• Some organizations will keep these folks around if they are bringing in good money. It is important to assess how much the organization is losing because of their impact on other employees.  Look at turnover, time consuming avoidance measures and lack of productivity in others.
          • If you are hearing concerns from other employees, pay attention and do something. This is a place where bias can often show up so that complaints are not taken seriously. e.g. if it is two women who are having concerns, it suddenly becomes a “cat fight,” or employees are told they are grown-ups and need to handle it themselves.  When you disregard these concerns, you are making a statement about your organization’s cultural values.  Think about it.

In all circumstances, it is important to be clear about expectations.  Do employees understand what you consider meeting and/or exceeding expectations? Is it acceptable to just meet expectations? Is that coasting? Is there any value to exceeding expectations?  This can be monetary (bonuses), advancement or recognition.
I know that I prefer to work in an environment where everyone is excited, committed and passionate about their work, that people support each other and want to go the extra mile.  It adds meaning and satisfaction to my work life. I have had the privilege of working with teams that shared that energy.  And even then, we knew it was important to find time to take a breath, to step back, appreciate what we accomplished, and celebrate.  After that pause we felt ready to tackle the next question, where do we go from here?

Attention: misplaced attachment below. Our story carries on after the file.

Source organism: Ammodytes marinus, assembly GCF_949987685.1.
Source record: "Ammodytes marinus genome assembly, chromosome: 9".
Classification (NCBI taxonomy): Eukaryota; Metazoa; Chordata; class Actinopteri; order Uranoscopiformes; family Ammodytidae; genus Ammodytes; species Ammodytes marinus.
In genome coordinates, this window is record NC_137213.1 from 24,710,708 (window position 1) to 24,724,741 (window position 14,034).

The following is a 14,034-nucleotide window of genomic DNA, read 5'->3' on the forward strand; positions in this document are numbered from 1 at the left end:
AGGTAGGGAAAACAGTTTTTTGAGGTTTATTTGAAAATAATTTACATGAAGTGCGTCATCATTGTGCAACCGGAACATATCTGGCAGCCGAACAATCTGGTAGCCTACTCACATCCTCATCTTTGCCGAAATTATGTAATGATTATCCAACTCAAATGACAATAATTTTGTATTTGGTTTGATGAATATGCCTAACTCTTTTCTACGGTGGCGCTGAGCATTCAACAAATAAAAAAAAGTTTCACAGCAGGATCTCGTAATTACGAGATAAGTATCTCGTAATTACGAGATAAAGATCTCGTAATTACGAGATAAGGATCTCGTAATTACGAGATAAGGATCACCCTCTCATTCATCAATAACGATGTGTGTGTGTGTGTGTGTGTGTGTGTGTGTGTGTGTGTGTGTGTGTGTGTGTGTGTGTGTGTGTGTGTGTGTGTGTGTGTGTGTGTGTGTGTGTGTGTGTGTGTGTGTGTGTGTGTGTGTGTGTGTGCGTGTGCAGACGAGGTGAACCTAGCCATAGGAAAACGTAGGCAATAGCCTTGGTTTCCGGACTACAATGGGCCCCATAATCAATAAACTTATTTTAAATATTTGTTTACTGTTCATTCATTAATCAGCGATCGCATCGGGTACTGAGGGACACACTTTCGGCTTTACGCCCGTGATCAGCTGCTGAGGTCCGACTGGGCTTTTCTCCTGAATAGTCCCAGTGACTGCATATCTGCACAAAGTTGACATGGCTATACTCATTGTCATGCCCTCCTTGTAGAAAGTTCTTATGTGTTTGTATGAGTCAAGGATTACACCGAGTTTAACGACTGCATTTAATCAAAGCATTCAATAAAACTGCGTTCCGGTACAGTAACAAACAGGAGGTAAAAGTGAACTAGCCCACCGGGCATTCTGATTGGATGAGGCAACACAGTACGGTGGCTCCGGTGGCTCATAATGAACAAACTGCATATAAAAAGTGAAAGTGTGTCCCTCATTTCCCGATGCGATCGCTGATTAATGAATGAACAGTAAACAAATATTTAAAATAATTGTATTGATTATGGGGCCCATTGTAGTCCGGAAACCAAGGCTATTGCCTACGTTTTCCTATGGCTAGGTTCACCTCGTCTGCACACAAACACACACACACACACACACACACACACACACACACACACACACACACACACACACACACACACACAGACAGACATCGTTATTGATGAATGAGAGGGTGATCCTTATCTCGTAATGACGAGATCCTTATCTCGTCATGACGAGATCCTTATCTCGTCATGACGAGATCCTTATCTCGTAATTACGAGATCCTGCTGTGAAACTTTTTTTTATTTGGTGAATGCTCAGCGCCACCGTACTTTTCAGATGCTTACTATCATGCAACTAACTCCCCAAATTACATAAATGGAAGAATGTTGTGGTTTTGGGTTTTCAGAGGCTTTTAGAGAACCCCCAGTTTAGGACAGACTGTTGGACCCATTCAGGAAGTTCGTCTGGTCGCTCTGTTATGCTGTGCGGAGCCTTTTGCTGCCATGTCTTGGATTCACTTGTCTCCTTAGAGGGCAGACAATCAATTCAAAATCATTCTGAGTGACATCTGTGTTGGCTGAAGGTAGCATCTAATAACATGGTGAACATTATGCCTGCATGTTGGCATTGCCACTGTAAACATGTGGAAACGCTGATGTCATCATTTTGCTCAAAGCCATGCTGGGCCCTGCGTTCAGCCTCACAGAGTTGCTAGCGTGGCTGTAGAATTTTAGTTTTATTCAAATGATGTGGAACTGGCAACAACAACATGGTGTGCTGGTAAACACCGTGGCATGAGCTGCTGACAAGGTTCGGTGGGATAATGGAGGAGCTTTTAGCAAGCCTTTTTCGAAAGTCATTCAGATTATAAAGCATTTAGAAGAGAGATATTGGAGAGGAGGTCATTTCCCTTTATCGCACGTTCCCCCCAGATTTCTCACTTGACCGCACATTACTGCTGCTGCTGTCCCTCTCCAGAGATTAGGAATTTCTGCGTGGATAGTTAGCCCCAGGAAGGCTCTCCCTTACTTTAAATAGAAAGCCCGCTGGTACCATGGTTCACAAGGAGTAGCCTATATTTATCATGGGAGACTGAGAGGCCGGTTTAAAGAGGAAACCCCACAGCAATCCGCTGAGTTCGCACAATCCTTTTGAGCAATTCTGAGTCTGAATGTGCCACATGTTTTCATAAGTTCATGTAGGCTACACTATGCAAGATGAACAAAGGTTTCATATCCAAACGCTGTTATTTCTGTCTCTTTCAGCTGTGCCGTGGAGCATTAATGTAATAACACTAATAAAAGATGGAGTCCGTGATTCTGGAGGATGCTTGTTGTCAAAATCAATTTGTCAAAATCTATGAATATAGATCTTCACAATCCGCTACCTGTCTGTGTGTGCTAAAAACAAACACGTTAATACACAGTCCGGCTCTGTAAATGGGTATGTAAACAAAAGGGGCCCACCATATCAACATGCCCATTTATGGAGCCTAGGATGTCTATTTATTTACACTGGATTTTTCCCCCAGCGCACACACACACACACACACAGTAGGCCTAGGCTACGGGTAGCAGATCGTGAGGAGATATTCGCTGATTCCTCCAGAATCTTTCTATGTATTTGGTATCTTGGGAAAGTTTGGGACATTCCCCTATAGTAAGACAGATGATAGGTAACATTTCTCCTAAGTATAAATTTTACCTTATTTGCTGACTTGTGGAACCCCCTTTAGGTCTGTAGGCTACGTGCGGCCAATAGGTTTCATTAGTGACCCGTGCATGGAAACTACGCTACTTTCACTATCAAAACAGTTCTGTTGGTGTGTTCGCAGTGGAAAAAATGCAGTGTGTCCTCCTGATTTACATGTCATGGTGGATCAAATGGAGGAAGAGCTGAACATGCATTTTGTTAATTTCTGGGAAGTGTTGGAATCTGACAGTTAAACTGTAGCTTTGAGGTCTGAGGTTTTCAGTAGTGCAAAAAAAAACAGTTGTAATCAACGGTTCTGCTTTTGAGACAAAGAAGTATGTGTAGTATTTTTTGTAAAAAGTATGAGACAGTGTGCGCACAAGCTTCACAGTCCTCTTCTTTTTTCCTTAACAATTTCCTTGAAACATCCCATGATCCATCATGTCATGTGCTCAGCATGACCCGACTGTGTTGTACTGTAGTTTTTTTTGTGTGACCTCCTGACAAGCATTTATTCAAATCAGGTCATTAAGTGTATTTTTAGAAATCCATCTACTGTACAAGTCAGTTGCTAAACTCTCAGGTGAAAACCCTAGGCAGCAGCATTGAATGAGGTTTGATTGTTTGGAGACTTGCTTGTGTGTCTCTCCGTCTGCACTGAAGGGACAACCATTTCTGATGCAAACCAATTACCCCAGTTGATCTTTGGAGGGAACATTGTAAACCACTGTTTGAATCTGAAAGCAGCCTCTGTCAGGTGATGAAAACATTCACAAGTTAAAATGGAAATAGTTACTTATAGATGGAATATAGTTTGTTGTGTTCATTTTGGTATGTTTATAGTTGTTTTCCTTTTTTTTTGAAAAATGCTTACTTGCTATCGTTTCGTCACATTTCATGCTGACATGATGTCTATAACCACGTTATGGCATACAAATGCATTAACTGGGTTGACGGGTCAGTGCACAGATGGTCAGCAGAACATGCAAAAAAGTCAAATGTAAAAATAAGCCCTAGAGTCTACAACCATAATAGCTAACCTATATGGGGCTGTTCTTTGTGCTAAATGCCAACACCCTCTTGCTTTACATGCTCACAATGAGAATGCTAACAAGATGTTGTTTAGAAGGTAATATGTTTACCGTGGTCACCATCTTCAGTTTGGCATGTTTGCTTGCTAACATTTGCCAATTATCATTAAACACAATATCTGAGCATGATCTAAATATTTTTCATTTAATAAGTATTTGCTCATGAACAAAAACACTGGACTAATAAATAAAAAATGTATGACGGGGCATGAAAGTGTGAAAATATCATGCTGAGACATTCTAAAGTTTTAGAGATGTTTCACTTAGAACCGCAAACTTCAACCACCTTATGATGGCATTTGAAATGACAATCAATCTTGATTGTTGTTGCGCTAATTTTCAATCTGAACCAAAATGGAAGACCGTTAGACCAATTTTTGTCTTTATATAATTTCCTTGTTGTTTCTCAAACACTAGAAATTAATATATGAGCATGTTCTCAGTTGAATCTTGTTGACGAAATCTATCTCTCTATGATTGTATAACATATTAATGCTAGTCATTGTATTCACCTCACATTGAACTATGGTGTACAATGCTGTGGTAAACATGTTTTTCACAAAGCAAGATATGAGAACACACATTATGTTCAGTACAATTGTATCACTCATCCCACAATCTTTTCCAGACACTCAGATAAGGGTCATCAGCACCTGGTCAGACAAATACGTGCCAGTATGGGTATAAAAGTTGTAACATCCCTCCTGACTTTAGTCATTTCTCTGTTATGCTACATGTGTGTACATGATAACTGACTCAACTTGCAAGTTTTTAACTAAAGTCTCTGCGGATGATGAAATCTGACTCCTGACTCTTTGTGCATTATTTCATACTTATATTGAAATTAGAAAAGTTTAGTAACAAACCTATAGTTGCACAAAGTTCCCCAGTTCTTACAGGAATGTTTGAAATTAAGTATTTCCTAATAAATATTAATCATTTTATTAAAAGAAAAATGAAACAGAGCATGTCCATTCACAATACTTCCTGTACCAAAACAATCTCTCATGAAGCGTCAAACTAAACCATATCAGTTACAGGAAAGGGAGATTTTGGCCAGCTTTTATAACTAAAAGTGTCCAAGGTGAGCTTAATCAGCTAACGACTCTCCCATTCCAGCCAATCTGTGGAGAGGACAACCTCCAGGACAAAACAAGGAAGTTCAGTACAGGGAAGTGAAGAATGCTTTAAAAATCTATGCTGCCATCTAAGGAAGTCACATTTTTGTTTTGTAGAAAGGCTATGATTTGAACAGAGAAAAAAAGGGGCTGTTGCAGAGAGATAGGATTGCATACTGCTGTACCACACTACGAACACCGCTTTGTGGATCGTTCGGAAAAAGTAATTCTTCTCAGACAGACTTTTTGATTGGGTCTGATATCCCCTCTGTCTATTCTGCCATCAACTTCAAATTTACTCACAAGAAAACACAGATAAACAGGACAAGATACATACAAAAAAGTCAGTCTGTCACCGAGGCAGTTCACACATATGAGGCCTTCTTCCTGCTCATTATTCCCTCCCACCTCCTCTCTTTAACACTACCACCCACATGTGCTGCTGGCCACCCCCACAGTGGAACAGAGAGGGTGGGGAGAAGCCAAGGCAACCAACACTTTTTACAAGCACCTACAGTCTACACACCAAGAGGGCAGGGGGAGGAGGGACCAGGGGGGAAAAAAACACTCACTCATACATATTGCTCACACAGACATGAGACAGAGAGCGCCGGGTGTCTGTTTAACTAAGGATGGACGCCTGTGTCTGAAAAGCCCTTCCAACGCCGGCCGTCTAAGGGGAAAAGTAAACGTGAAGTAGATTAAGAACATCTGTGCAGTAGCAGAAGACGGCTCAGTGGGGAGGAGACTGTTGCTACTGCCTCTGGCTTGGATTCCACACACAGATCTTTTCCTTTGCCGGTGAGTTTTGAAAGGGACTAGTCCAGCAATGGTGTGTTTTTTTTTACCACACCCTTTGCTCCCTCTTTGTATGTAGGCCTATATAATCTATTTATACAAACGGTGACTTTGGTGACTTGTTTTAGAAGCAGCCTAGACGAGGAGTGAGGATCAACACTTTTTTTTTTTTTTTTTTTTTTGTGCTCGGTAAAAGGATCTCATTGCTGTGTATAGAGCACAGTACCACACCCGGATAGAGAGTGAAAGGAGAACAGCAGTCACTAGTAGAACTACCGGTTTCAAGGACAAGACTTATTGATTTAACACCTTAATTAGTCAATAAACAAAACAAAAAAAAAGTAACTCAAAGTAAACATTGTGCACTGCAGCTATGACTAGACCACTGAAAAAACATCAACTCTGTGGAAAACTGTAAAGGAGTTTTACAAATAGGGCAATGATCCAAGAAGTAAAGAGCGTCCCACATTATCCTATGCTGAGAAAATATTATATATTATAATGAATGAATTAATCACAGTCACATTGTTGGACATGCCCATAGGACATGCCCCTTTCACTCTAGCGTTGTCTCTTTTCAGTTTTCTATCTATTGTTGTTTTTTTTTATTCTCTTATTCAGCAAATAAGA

To wrap up, remember the comparison to weight training.  We need time between sets to recover.  When we never let up, we risk injury to our bodies, our minds and our souls. We can do this in short spurts during the workday, through vacations and through occasional lower-demand times in our work lives. We can use these coasting times to rekindle our energy and strengthen our commitment.

Leading intentionally – a life-long learning process

Guest contributor – Dr. Jan Gehler
Dr. Jan Gehler retired from the Presidency of Scottsdale Community College in August of this year.  Thunderbird Leadership has been privileged to work and collaborate with her during her tenure and asked her to share her reflections on the work of leadership as she moves on to the next chapter of her life.